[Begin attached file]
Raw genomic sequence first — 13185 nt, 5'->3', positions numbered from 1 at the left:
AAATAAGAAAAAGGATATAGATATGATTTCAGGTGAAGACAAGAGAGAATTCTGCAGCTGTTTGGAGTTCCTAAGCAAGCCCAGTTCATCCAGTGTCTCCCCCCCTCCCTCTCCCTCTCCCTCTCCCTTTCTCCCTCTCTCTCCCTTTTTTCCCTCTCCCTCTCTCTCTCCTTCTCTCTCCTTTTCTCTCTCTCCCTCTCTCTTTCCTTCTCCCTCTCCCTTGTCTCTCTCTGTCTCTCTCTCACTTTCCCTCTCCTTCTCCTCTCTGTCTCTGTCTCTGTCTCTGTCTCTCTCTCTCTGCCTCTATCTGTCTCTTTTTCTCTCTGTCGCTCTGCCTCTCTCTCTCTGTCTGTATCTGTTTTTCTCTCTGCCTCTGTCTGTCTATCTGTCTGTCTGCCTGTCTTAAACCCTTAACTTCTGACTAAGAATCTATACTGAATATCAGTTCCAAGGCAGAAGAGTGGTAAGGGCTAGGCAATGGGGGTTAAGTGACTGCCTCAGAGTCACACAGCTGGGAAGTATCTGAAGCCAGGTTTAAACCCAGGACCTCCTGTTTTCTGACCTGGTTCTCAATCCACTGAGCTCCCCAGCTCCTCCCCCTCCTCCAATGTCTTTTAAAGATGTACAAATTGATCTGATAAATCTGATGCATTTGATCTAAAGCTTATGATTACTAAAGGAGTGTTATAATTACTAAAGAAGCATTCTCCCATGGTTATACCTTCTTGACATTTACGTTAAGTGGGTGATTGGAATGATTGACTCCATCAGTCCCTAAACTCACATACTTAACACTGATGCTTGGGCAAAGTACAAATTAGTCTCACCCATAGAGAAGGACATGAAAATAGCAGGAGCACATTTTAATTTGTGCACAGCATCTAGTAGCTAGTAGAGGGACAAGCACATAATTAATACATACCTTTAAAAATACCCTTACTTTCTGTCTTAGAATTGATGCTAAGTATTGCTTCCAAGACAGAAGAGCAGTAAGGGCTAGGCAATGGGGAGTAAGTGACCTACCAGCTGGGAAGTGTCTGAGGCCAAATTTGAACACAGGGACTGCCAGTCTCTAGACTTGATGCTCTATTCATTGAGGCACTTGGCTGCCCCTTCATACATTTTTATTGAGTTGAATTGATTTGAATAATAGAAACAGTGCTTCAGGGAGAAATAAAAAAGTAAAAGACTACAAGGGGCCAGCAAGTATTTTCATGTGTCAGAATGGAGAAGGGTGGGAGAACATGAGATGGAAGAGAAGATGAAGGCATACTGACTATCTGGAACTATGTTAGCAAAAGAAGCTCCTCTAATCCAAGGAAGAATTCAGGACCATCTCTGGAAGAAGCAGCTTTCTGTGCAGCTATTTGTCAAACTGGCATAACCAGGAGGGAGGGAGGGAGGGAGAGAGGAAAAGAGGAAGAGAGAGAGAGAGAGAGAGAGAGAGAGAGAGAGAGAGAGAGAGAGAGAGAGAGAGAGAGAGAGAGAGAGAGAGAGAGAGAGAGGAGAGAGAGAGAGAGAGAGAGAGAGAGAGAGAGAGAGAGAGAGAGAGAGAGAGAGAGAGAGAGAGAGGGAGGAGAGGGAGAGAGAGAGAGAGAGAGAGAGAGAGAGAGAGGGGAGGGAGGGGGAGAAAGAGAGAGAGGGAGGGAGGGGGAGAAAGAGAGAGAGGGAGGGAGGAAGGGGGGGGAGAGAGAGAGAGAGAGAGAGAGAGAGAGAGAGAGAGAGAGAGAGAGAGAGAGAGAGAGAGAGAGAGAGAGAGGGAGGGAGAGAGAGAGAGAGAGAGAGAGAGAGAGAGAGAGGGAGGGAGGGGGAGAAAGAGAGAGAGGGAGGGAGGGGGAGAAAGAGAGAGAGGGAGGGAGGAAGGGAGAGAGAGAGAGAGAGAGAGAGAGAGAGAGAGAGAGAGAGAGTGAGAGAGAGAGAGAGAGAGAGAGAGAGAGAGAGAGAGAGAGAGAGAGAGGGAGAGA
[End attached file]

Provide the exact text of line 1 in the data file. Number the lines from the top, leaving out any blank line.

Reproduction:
Raw genomic sequence first — 13185 nt, 5'->3', positions numbered from 1 at the left: